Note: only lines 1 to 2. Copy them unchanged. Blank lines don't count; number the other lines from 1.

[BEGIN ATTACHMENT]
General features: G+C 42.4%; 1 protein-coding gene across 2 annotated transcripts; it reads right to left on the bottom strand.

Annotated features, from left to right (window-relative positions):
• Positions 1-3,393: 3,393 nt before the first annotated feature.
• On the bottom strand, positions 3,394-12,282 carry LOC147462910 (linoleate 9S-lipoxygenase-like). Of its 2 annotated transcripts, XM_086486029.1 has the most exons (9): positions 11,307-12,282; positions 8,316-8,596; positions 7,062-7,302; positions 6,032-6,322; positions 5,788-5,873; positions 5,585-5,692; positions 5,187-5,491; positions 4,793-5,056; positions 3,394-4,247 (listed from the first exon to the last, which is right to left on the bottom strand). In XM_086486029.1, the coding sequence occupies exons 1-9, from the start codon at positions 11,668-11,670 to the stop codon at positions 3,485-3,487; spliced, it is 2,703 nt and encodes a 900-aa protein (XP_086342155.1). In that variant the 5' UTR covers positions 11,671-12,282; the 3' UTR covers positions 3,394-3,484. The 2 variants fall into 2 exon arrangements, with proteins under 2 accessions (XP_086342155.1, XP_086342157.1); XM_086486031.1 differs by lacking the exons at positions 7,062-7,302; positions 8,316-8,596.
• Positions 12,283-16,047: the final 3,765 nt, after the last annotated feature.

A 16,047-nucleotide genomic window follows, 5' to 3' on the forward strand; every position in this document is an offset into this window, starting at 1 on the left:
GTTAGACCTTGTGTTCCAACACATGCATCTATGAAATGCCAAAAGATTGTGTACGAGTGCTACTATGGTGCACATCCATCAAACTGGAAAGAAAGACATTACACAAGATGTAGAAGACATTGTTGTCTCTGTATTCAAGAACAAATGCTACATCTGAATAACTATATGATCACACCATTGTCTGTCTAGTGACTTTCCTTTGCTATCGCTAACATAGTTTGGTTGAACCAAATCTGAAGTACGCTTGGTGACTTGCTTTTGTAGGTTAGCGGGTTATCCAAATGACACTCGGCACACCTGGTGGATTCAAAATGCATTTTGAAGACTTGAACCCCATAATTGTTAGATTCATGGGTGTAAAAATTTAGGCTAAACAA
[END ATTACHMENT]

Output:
General features: G+C 42.4%; 1 protein-coding gene across 2 annotated transcripts; it reads right to left on the bottom strand.

Annotated features, from left to right (window-relative positions):